Analytical Methods for Quantification of Light-Matter Interactions in Subwavelength Metal Nanostructures




Pati, Amrita

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The thesis presents analytical techniques to determine mode propagation characteristics in subwavelength metallic slits and plasmonic slot waveguides. These metal-insulator-metal geometries have been successfully applied in wide-ranging applications having demonstrated unprecedented performance in high-speed electrooptic modulation and rf-to-fiber conversion. But most of the theoretical studies focused on them rely on numerical methods, which are resource-intensive and lack physical insights. The proposed models address these challenges by calculating the properties in terms of other physical parameters, thereby providing the desired intuition. In both frameworks, analytic expressions for reflection coefficients at the structure’s interface with surrounding dielectric media were derived. This was achieved by employing the single-mode matching to continuum technique under the perfect electric conductor approximation. Dielectric loading was introduced to account for the finite permittivity of real metals. In the case of the slit, the reflection coefficient values for different source and waveguide parameters were used in the Fabry- Pérot transmission model to calculate field enhancement, power, scattering, and absorption cross-sections. It was shown that the power in the slit was maximum if the scattering and absorption cross-sections matched at the resonance condition of a given slit configuration, a manifestation of the maximum power transfer theorem. This also implied that the power in the slit, unlike the field enhancement, was maximum for slit widths typically larger than the narrowest slit under consideration and can be treated as a key parameter to balance mode confinement and propagation lengths. The analysis of the plasmonic slot waveguides was based on a geometric optics approach. The reflection phase values obtained in the first stage were used in the waveguide transverse resonance condition to obtain values of propagation angles that allowed the existence of modes in the structure. These angular solutions were then used to compute modal properties such as mode effective index and propagation lengths. Both the analytical frameworks were significantly faster (at least two orders of magnitude) than numerical simulations and demonstrated close agreement to within 3% of the numerical simulation results. These analytical models present an efficient way to design and optimize subwavelength slit and plasmonic slot waveguides for different applications and may be extended to analyze other plasmonic geometries for wider implementation.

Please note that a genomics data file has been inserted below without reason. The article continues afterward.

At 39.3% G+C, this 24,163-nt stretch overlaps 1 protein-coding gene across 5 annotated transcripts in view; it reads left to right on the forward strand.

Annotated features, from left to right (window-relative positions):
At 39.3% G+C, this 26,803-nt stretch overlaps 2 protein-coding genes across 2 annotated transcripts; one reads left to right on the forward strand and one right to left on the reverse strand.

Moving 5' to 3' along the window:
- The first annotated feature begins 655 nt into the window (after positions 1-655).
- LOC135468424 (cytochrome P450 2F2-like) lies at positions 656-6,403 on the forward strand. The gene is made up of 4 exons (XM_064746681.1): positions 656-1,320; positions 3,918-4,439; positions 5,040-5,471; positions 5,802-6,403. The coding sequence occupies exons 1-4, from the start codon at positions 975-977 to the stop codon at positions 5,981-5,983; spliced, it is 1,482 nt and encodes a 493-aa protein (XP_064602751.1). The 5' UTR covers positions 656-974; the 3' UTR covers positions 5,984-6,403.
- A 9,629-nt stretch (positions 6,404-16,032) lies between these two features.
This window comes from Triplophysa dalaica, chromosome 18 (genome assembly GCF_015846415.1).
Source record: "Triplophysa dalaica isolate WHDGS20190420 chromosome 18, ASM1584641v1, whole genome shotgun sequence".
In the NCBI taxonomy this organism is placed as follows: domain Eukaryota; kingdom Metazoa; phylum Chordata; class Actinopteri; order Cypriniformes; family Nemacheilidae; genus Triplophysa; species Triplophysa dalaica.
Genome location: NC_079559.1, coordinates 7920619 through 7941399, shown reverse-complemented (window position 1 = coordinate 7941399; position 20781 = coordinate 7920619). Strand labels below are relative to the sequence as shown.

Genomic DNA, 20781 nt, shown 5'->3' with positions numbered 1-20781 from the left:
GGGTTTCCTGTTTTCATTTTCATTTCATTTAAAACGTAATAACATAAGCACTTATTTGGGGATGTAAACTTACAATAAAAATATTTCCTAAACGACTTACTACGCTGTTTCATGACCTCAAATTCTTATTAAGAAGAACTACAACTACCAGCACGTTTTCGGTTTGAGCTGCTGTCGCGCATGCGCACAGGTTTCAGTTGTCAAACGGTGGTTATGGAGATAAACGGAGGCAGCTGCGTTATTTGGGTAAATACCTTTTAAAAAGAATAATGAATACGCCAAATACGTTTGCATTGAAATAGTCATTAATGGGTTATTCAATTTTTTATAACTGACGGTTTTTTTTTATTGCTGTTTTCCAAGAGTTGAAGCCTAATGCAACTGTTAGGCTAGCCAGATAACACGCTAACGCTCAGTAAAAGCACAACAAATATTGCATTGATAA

subwavelength slit, plasmonic slot waveguide, reflection, propagation, analytical model, maximum power transfer, gap plasmon, extreme confinement, plasmonics